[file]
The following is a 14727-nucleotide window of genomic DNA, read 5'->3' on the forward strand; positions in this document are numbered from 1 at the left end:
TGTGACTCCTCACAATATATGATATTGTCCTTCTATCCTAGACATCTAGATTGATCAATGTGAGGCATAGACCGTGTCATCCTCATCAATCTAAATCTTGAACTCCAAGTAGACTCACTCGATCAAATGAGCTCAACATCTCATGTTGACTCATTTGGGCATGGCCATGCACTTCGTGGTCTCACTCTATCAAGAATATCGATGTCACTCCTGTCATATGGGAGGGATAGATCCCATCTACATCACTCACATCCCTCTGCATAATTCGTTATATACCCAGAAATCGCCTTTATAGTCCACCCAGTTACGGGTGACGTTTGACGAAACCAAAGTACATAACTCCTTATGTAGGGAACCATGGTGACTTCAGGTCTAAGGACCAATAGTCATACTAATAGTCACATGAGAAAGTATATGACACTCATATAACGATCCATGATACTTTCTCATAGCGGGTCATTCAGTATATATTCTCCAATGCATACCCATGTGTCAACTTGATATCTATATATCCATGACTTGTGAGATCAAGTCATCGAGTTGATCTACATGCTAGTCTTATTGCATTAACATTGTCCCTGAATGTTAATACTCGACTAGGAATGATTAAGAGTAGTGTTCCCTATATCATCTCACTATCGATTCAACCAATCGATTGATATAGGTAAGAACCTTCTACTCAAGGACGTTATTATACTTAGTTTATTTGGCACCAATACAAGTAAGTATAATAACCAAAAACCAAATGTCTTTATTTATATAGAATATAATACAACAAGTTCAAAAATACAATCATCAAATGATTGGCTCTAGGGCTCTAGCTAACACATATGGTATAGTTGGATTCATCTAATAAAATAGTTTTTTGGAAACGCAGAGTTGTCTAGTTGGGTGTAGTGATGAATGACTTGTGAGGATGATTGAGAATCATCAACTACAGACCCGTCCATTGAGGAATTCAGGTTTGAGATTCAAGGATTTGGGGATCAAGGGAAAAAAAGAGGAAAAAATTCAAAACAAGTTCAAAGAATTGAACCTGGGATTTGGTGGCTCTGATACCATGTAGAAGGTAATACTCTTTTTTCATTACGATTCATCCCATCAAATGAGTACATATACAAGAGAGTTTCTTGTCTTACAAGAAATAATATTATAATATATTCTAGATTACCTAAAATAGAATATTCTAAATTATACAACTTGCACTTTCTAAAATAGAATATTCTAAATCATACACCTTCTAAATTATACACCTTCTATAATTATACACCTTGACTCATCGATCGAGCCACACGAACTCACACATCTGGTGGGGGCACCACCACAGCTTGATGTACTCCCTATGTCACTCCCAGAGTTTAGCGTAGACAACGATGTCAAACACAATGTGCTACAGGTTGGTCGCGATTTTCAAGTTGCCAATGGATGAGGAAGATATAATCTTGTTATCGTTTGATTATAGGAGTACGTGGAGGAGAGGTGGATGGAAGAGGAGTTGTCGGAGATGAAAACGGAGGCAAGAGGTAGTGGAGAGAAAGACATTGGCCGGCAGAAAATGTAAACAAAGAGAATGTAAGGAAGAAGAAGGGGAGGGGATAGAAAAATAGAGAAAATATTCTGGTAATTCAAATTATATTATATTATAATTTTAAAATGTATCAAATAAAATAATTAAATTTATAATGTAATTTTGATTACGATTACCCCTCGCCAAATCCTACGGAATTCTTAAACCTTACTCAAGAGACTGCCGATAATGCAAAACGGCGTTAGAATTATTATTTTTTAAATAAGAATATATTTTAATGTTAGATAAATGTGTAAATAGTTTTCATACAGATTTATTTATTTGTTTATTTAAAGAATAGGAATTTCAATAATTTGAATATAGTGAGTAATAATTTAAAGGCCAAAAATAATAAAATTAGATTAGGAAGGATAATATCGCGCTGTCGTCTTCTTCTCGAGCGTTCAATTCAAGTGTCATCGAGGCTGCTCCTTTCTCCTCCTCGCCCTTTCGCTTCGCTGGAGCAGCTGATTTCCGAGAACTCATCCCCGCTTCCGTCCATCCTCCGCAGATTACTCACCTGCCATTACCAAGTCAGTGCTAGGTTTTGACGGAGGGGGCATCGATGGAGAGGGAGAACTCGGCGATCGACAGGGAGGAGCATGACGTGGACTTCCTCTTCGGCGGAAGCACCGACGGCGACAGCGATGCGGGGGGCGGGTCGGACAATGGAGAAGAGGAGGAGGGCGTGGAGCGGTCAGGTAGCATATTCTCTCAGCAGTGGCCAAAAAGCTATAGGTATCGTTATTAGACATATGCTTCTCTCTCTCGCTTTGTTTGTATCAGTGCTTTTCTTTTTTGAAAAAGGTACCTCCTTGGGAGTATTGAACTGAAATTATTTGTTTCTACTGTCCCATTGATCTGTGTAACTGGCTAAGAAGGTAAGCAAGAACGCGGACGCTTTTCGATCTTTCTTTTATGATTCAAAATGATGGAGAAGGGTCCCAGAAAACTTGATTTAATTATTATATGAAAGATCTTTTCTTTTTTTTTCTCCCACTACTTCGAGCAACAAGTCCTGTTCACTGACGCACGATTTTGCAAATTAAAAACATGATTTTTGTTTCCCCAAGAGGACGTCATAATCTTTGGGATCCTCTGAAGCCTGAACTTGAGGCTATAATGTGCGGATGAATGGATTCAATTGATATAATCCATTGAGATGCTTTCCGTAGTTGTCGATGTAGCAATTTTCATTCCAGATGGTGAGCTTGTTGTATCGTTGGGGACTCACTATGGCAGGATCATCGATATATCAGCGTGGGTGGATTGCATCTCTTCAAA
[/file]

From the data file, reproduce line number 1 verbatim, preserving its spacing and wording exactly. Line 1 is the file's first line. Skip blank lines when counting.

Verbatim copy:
The following is a 14727-nucleotide window of genomic DNA, read 5'->3' on the forward strand; positions in this document are numbered from 1 at the left end: